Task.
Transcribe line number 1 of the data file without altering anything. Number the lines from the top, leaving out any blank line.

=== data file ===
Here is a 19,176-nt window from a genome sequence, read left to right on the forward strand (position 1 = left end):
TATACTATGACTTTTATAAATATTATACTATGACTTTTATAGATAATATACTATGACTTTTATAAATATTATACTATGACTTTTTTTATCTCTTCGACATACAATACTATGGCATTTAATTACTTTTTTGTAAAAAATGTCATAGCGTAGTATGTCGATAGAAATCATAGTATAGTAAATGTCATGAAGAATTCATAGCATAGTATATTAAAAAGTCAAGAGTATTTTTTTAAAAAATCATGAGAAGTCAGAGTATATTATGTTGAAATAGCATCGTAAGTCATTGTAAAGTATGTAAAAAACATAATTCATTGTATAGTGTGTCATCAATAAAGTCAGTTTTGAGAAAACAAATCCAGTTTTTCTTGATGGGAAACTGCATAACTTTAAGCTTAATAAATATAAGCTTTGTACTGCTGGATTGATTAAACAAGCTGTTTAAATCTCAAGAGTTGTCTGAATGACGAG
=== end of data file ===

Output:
Here is a 19,176-nt window from a genome sequence, read left to right on the forward strand (position 1 = left end):